Support with your word the weak and the distressed in spirit whenever you can; then the hand that bears the universe will support you.
Participate with those who are suffering in heart, in passionate prayer and mourning of the heart; then before your demand a fountain of grace will be opened.
Be strenuous in prayer at all time before God, with a heart full of chaste deliberations mingled with passion; then He will preserve your mind from impure thoughts, so that the way of God be not disordered in you.
Occupy your gaze with constant intercourse with intelligent recitation of the scriptures, lest, on account of idleness, the sight of foreign things defile your look.
Do not tempt your mind, for the sake of examination, by consideration of impure seductive thoughts, thinking that you shall not he vanquished; even wise men have been perturbed in this place and deviated.
Do not take fire in your bosom….
Without severe bodily trouble, it is hard for the untrained youth to be bound under the yoke of saintliness.
The sign of the beginning of darkness of mind manifests itself in the soul by dejection, in the first place with regard to service and prayer. For it is not possible that the way in your soul towards error should be opened if you had not fallen in this point first.
Then, being bereft of God’s help — which otherwise affords a way unto Him — you will easily fall into the hands of the foes. And further, being without care for the matters of excellence, you will be carried towards the contrary things in every manner. Departing, from any side, is the beginning of approaching to the opposite one.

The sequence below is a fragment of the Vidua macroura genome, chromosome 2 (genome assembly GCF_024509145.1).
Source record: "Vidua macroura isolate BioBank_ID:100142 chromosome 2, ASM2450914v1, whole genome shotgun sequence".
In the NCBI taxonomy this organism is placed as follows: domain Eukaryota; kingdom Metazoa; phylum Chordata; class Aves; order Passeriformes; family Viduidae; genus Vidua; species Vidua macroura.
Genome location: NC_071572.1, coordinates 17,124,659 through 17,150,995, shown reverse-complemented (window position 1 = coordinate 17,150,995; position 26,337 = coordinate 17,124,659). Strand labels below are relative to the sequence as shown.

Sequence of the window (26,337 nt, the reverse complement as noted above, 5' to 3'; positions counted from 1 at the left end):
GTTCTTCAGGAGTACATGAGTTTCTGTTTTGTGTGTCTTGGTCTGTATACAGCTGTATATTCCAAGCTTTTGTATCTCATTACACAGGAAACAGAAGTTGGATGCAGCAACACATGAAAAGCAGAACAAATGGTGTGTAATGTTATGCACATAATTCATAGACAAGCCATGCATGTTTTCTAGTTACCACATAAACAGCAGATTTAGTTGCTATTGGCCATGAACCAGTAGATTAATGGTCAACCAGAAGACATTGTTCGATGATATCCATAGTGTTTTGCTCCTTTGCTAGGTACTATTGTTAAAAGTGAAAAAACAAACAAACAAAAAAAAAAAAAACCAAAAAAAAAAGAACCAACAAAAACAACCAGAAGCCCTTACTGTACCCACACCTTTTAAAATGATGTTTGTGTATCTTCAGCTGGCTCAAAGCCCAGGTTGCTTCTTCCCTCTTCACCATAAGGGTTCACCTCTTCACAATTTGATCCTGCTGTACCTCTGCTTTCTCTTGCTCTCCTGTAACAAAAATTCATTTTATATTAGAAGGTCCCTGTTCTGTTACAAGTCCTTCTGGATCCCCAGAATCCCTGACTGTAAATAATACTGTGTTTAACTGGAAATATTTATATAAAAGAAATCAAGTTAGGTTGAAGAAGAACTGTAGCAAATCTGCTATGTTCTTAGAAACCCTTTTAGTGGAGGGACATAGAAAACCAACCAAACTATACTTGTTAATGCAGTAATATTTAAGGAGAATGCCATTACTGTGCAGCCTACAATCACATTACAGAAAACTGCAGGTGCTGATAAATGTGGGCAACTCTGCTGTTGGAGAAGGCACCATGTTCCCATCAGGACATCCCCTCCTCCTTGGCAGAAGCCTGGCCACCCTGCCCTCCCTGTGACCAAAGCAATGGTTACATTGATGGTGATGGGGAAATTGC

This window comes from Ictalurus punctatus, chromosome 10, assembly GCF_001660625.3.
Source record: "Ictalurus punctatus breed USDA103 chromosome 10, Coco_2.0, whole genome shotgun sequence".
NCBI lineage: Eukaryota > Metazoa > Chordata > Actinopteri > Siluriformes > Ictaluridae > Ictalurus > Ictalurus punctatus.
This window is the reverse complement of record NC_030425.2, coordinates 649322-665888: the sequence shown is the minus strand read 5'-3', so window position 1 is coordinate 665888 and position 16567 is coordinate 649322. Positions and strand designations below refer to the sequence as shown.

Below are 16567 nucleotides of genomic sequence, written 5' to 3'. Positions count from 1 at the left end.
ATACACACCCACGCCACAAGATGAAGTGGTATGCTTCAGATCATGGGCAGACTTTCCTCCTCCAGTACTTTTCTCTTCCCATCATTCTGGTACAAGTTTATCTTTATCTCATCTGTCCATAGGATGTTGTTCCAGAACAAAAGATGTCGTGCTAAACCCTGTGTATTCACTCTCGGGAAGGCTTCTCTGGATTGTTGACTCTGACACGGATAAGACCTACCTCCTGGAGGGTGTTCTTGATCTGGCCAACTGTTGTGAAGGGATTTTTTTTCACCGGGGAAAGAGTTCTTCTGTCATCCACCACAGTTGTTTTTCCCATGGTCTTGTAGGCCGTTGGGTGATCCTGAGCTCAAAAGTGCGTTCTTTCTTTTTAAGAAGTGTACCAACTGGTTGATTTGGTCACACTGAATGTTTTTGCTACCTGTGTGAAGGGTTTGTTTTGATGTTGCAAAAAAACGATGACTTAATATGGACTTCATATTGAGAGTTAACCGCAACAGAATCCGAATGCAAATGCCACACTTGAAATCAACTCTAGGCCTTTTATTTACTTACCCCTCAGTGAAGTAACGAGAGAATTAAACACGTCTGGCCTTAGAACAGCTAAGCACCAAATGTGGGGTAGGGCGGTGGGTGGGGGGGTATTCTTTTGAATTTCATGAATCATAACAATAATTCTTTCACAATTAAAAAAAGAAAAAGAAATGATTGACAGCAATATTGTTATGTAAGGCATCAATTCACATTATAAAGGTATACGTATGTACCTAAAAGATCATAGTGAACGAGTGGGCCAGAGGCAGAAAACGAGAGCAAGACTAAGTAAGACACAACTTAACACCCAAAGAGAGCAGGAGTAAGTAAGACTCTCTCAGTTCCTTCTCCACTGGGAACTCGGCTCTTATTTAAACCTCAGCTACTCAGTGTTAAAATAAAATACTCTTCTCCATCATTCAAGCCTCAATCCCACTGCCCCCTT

Let the service of excellence be firm in your soul; meditate on it and so on. Show your weakness before God at all times, lest strangers come to examine your strength while you are separated from your helper.
The service of the cross is a double one. And this is in accordance with its twofold nature which is divided into two parts: patience in face of bodily troubles, which is accomplished through the instrumentality of the anger of the soul; this is called practice; and the subtle intellectual service, in intercourse with God, constant prayer and so on, which is performed with the desiring part and called theory.
The one purifies the affectable part by the strength of zeal; the other clears the intellectual part by the influence of the love of the soul, which is the natural appetite.
Isaac the Syrian (c. 630-c. 700): Six Treatises on the Behaviour of Excellence, 1, 2, in Mystical Treatises of Isaac of Nineveh, trans. A.J. Wensinck, pp. 9-10 (slightly modified).